Chemical Hazards and Fire Safety
Material Safety Data Sheets
Right to Know (HAZCOM)
Approximately 590,000 workers, about 1 in
4 in the North Carolina workforce are exposed to 1 or more chemical hazards.
There are an estimated 575,000 chemical products in the nation and new ones being introduced annually.
Chemical exposures may cost or contribute to many serious health effects such as heart ailments, kidney and lung damage, sterility, cancer, burns and rashes. Some chemicals may also be safety hazards and have the potential to cause fires, explosions and other serious accidents.
Purpose of MSDS
Chemical manufacturers and importers must develop Material Safety Data Sheets (MSDS) for each hazardous chemical they produce or import.
Employers are responsible for obtaining or developing a MSDS for each hazardous chemical used, including information regarding the specific chemical identity of the hazardous chemical(s) involved and the common names.
Beyond the identity information, the MSDS must provide information on the physical and chemical characteristics of the hazardous chemical, known acute and chronic health effects and related health information, exposure limits, whether the chemical is considered to be a carcinogen, precautionary measures, emergency and first aid procedures, and the identification of the organization responsible for preparing the sheet.
Where to Locate MSDS
• Copies of the MSDS for hazardous chemicals in a given work site are to be readily accessible to employees in that area. As a source of detailed information on hazards, they must be located close to workers and readily available to them during working hours.
Under no circumstance should chemicals be stored under sinks
or in cabinets accessible to students.
Lists of hazardous chemicals and the required Material Safety Data
Sheets utilized in the science classroom will be maintained by the Science Supervisor.
All employees are required to report workplace hazards to their supervisor and use Personal Protection Equipment (PPE) if required. Report unusual odors, unknown substances, and exposure to hazardous chemicals.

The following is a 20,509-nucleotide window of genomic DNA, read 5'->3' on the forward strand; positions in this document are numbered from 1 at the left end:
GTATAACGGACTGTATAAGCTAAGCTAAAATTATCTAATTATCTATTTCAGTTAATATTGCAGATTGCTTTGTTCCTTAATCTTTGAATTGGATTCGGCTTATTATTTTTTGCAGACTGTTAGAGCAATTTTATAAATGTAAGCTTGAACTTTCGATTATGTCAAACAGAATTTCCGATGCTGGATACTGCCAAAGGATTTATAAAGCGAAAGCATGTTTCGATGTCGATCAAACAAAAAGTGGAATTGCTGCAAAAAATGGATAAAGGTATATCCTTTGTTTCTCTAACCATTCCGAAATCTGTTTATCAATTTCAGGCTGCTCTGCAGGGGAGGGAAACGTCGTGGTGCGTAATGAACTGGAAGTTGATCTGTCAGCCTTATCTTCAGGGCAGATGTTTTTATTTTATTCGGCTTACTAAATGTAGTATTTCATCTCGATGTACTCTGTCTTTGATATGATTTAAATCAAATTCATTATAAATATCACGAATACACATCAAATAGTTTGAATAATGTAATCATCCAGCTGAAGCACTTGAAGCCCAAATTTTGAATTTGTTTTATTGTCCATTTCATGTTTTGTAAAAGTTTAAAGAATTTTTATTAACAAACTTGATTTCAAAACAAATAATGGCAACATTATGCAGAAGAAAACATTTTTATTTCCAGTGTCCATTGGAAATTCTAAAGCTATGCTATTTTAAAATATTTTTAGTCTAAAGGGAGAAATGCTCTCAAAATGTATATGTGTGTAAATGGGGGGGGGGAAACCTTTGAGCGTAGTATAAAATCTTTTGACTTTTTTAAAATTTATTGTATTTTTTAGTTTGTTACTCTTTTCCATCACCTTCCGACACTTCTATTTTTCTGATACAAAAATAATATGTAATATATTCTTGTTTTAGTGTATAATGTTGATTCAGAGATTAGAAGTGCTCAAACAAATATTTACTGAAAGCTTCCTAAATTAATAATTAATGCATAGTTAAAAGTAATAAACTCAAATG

MSDS rules apply to all industrial chemicals. Consumer items are exempt. Employees can refuse to work with chemicals they do not know about.
MSDS Books are kept in the Custodian’s office/closet, cafeteria and science labs.
In the workplace, each container must be labeled, tagged or marked with the identity of the hazardous chemicals contained within and must show the hazard warnings appropriate for employee protection. The hazard warning can be any type of message, picture or symbol which convey the hazards of the chemical(s) in the container.
Labels must be legible, in English (plus other languages, if desired), and prominently displayed.
Several exemptions to individual container labels are given:
Employees can post signs or placards which convey the hazard information if there are a number of stationary containers within a work area which have similar contents and hazards.
Employers are not required to label pipes or piping systems
Remember: If you put something in a bottle other than what it came in, the new container must be labeled.
Classes of Fires
Class A Fires: Fires that involve ordinary combustible materials such as wood, paper, cloth, rubber and different types of plastics.
Class B Fires: Fires that involved flammable liquids such as gasoline, oil, grease, tar, oil-based paints, lacquer and gases (propane, natural gas, hydrogen, etc.). Class C Fires: Fires that involve energized electrical equipment including wiring, fuses and panel boxes, circuit breakers, machinery and appliances
(microwaves, computers, projectors, televisions, etc.). Class D Fires: Fires that involve combustible metals such as magnesium, titanium and sodium.
The failure to use the appropriate type of extinguisher on the class of fire that it is…